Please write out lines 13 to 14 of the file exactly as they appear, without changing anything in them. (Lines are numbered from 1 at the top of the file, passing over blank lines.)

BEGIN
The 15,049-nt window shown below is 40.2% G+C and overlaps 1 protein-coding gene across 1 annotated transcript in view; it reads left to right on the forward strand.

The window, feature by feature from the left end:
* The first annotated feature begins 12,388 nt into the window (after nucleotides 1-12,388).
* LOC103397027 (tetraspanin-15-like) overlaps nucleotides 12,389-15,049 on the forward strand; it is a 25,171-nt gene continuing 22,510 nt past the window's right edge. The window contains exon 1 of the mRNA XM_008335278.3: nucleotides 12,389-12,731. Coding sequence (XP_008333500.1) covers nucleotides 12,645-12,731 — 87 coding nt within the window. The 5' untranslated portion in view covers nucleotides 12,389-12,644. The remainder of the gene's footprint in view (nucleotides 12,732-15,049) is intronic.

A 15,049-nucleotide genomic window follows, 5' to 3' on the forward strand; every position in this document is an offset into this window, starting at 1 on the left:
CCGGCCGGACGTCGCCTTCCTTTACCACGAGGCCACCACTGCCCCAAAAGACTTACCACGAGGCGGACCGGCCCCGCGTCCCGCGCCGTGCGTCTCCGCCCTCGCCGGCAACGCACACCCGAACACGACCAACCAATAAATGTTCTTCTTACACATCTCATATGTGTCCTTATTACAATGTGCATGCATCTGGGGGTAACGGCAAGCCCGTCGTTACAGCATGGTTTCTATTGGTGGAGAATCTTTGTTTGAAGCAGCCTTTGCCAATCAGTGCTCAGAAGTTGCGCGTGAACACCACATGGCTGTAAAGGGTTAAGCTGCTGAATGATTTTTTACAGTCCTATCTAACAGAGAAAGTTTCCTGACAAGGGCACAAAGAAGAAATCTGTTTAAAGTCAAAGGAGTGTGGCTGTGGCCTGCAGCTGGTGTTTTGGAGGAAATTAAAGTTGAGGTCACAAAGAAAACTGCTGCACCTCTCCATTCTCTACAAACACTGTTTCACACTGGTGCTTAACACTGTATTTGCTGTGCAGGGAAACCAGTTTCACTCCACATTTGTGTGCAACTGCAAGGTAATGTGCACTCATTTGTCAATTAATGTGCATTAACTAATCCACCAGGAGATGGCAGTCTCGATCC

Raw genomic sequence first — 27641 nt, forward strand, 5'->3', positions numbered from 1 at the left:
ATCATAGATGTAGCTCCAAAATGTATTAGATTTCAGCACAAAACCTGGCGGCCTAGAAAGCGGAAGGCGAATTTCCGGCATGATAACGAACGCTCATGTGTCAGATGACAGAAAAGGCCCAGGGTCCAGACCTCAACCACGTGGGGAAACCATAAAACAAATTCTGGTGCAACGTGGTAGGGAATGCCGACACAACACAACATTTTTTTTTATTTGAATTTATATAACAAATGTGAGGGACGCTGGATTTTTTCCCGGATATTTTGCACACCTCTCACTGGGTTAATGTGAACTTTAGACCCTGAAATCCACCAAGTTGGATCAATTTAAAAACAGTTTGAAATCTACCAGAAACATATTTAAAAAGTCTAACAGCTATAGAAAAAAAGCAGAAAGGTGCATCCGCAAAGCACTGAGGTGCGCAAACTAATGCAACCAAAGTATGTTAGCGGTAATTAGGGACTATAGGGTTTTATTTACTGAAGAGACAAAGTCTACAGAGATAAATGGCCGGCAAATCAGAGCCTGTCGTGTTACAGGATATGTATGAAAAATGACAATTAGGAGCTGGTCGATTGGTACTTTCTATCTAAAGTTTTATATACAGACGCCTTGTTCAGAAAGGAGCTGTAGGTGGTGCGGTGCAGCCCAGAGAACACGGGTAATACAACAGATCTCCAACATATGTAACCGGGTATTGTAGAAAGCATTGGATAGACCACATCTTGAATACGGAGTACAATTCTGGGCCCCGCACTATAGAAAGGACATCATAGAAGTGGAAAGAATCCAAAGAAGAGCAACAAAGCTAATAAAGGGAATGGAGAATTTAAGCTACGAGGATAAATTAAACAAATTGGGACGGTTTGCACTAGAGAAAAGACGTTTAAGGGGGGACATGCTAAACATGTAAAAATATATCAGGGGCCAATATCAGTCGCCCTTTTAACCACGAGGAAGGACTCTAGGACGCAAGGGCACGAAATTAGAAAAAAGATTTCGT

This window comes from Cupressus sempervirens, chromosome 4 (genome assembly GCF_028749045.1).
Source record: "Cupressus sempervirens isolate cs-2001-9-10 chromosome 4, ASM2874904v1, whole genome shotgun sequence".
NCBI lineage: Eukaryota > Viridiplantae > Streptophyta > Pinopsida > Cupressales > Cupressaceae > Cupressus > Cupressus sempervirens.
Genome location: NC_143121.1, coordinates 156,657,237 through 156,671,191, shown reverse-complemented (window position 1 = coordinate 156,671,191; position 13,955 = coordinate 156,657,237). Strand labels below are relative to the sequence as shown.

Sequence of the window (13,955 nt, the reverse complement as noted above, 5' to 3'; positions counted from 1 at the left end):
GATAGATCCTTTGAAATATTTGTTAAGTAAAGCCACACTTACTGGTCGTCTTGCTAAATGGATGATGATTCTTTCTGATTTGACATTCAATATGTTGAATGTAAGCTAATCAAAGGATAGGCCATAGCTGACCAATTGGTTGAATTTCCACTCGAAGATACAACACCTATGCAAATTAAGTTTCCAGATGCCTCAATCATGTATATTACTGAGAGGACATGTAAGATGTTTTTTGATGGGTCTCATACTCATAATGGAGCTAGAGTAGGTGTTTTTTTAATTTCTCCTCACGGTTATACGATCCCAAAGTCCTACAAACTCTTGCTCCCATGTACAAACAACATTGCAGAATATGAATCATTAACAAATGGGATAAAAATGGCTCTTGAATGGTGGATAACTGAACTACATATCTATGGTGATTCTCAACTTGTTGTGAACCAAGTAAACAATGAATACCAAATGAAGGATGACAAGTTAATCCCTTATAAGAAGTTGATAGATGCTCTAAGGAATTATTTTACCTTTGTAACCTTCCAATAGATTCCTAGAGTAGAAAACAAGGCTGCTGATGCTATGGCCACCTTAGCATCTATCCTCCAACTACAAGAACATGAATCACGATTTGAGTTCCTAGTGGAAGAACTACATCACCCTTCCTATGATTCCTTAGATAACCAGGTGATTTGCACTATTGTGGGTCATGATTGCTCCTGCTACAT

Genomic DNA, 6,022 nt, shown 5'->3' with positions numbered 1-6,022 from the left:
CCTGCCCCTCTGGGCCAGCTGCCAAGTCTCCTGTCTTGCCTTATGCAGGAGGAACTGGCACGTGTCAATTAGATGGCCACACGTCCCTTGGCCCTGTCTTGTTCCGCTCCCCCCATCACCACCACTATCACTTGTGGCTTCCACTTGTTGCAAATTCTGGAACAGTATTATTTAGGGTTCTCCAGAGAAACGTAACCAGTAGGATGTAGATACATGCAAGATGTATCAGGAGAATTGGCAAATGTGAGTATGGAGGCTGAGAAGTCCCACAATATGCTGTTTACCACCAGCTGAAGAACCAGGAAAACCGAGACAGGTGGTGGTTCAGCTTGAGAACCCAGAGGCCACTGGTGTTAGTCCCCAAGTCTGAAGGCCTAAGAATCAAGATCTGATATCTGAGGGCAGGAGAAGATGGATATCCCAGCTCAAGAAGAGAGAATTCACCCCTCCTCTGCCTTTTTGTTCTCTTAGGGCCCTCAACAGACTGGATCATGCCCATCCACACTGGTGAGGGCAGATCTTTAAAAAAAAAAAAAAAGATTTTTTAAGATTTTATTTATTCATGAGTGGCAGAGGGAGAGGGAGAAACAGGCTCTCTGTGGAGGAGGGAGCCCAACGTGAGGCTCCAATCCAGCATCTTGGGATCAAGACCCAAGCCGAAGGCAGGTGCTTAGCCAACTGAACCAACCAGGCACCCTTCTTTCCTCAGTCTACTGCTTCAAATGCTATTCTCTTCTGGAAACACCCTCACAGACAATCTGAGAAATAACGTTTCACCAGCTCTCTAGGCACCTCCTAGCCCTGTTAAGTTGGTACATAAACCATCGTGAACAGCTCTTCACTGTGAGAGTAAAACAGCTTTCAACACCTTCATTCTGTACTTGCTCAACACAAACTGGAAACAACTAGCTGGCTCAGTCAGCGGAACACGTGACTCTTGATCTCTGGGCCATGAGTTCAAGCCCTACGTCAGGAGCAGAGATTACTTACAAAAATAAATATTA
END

Sequence of the window (13,955 nt, the reverse complement as noted above, 5' to 3'; positions counted from 1 at the left end):
GATAGATCCTTTGAAATATTTGTTAAGTAAAGCCACACTTACTGGTCGTCTTGCTAAATGGATGATGATTCTTTCTGATTTGACATTCAATATGTTGAATGTAAGCTAATCAAAGGATAGGCCATAGCTGACCAATTGGTTGAATTTCCACTCGAAGATACAACACCTATGCAAATTAAGTTTCCAGATGCCTCAATCATGTATATTACTGAGAGGACATGTAAGATGTTTTTTGATGGGTCTCATACTCATAATGGAGCTAGAGTAGGTGTTTTTTTAATTTCTCCTCACGGTTATACGATCCCAAAGTCCTACAAACTCTTGCTCCCATGTACAAACAACATTGCAGAATATGAATCATTAACAAATGGGATAAAAATGGCTCTTGAATGGTGGATAACTGAACTACATATCTATGGTGATTCTCAACTTGTTGTGAACCAAGTAAACAATGAATACCAAATGAAGGATGACAAGTTAATCCCTTATAAGAAGTTGATAGATGCTCTAAGGAATTATTTTACCTTTGTAACCTTCCAATAGATTCCTAGAGTAGAAAACAAGGCTGCTGATGCTATGGCCACCTTAGCATCTATCCTCCAACTACAAGAACATGAATCACGATTTGAGTTCCTAGTGGAAGAACTACATCACCCTTCCTATGATTCCTTAGATAACCAGGTGATTTGCACTATTGTGGGTCATGATTGCTCCTGCTACAT